Dozens of police officers have been injured in Belfast after clashes broke out during protests against a rally marking the anniversary of the introduction of imprisonment without trial in Northern Ireland.
About 26 police officers were injured, five requiring hospital treatment, when they were attacked with missiles by crowds in the city centre, police said.
Police fired plastic bullets and water cannon at the rioters late on Friday during what was the second successive night of trouble in the latest bout of the province's sporadic sectarian violence.
The 1998 Good Friday agreement, which set up a power-sharing government, largely ended the violence in the British-controlled province although occasional attacks and bomb threats continue.
The predominantly Catholic nationalists favour unificaton with the Republic of Ireland while predominantly Protestant loyalists want the province to remain part of the United Kingdom.
Bricks, bottles and fireworks rained down on riot police when they moved in to try to clear loyalist protesters from the city's main thoroughfare - Royal Avenue - to enable a parade by the nationalist side of the community to go past.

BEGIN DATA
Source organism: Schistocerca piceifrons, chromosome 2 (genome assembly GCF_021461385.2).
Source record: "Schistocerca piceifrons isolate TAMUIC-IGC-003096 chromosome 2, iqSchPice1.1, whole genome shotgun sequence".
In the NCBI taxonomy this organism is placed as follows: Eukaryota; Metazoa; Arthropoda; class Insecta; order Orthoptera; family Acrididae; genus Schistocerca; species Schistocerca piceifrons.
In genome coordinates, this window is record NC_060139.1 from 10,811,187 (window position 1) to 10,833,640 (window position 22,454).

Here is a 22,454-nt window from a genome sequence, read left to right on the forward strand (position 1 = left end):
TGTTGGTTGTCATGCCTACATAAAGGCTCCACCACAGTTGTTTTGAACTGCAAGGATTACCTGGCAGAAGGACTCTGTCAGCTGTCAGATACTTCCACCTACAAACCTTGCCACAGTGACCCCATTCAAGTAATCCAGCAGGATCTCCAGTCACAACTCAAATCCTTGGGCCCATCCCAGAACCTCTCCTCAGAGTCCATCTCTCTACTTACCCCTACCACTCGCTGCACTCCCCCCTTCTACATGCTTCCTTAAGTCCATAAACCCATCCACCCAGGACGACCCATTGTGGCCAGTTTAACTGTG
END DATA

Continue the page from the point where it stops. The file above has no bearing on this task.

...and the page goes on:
"Police have come under heavy and sustained attack by crowds intent on creating disorder," Assistant Chief Constable George Hamilton said, calling on community leaders to work to reduce tensions.
Internment without trial was introduced by British authorities on August 9, 1971. At that time, soldiers swept into nationalist districts and arrested more than 340 people as the British government sought to halt growing Irish Republican Army (IRA) violence aimed at extinguishing rule from London.
Last month the city was hit by several nights of rioting, predominately by loyalist groups.